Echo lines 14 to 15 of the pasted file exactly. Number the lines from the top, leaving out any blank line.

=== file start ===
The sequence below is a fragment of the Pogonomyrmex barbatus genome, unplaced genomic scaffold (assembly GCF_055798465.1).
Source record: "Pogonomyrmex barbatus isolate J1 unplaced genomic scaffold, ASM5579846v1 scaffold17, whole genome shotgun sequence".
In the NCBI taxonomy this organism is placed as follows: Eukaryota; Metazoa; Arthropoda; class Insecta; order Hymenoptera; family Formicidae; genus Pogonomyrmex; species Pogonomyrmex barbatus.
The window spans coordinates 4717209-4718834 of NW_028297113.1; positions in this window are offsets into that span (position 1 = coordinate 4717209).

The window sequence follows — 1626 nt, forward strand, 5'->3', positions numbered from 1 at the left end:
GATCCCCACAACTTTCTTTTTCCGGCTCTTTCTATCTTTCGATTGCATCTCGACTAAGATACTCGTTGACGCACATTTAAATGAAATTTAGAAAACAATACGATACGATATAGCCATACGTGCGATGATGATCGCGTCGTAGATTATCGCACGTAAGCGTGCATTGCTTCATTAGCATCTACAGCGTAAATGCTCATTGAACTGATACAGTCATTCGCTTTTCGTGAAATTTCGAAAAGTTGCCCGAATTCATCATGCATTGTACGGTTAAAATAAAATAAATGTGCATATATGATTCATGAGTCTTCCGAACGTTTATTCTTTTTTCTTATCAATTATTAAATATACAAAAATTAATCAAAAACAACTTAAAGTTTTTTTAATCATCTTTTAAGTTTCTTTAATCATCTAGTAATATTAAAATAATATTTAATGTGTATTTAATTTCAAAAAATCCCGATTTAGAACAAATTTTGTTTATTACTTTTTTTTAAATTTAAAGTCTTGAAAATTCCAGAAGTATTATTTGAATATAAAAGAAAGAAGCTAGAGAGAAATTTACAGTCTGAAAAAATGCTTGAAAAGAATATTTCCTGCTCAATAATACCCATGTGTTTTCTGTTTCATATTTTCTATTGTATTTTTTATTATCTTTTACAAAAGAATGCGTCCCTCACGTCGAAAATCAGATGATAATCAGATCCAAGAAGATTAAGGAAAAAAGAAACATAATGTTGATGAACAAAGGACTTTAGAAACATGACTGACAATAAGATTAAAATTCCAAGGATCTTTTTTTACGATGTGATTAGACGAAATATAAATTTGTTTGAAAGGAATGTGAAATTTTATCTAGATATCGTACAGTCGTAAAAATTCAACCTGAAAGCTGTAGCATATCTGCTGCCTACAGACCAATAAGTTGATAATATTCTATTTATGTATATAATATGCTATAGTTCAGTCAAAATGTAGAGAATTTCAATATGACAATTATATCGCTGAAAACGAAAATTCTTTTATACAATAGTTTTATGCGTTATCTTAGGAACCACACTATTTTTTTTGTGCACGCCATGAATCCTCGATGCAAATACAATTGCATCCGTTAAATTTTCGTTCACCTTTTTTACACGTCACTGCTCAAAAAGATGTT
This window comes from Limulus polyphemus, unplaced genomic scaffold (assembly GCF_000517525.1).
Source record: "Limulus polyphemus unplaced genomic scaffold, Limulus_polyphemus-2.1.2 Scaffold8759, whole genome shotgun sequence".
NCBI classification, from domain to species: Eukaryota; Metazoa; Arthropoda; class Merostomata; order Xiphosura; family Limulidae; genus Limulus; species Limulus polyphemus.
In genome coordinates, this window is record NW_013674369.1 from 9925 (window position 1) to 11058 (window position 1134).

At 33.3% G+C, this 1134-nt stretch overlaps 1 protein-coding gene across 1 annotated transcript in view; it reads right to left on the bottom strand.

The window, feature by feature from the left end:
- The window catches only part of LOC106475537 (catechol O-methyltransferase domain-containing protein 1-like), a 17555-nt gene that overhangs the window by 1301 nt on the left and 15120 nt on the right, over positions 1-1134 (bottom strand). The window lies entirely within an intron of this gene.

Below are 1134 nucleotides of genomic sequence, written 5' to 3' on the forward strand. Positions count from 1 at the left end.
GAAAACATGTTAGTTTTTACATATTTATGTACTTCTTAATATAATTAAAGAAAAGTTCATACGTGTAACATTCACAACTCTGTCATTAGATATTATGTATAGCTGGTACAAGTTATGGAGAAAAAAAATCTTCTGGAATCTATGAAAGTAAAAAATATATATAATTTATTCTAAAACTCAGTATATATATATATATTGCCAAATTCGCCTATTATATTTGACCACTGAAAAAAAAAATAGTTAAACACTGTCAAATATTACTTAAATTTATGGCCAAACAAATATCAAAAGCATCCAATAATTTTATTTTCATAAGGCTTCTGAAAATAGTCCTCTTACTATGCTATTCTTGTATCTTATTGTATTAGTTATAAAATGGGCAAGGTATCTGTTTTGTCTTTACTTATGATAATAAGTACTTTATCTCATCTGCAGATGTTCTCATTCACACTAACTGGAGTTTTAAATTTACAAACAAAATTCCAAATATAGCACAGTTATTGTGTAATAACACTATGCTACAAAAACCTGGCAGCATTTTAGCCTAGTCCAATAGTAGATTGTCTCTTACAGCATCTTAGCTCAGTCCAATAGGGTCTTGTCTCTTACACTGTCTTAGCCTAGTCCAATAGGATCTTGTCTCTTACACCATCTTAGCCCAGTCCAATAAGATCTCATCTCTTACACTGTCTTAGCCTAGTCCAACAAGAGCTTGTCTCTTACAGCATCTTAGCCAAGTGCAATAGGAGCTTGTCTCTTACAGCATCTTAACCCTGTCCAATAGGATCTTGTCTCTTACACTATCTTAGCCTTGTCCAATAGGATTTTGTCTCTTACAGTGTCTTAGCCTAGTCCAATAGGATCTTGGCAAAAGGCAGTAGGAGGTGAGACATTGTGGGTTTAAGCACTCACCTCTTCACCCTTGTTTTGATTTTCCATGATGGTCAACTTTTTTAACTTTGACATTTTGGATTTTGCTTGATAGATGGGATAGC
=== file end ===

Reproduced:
Below are 1134 nucleotides of genomic sequence, written 5' to 3' on the forward strand. Positions count from 1 at the left end.
GAAAACATGTTAGTTTTTACATATTTATGTACTTCTTAATATAATTAAAGAAAAGTTCATACGTGTAACATTCACAACTCTGTCATTAGATATTATGTATAGCTGGTACAAGTTATGGAGAAAAAAAATCTTCTGGAATCTATGAAAGTAAAAAATATATATAATTTATTCTAAAACTCAGTATATATATATATATTGCCAAATTCGCCTATTATATTTGACCACTGAAAAAAAAAATAGTTAAACACTGTCAAATATTACTTAAATTTATGGCCAAACAAATATCAAAAGCATCCAATAATTTTATTTTCATAAGGCTTCTGAAAATAGTCCTCTTACTATGCTATTCTTGTATCTTATTGTATTAGTTATAAAATGGGCAAGGTATCTGTTTTGTCTTTACTTATGATAATAAGTACTTTATCTCATCTGCAGATGTTCTCATTCACACTAACTGGAGTTTTAAATTTACAAACAAAATTCCAAATATAGCACAGTTATTGTGTAATAACACTATGCTACAAAAACCTGGCAGCATTTTAGCCTAGTCCAATAGTAGATTGTCTCTTACAGCATCTTAGCTCAGTCCAATAGGGTCTTGTCTCTTACACTGTCTTAGCCTAGTCCAATAGGATCTTGTCTCTTACACCATCTTAGCCCAGTCCAATAAGATCTCATCTCTTACACTGTCTTAGCCTAGTCCAACAAGAGCTTGTCTCTTACAGCATCTTAGCCAAGTGCAATAGGAGCTTGTCTCTTACAGCATCTTAACCCTGTCCAATAGGATCTTGTCTCTTACACTATCTTAGCCTTGTCCAATAGGATTTTGTCTCTTACAGTGTCTTAGCCTAGTCCAATAGGATCTTGGCAAAAGGCAGTAGGAGGTGAGACATTGTGGGTTTAAGCACTCACCTCTTCACCCTTGTTTTGATTTTCCATGATGGTCAACTTTTTTAACTTTGACATTTTGGATTTTGCTTGATAGATGGGATAGC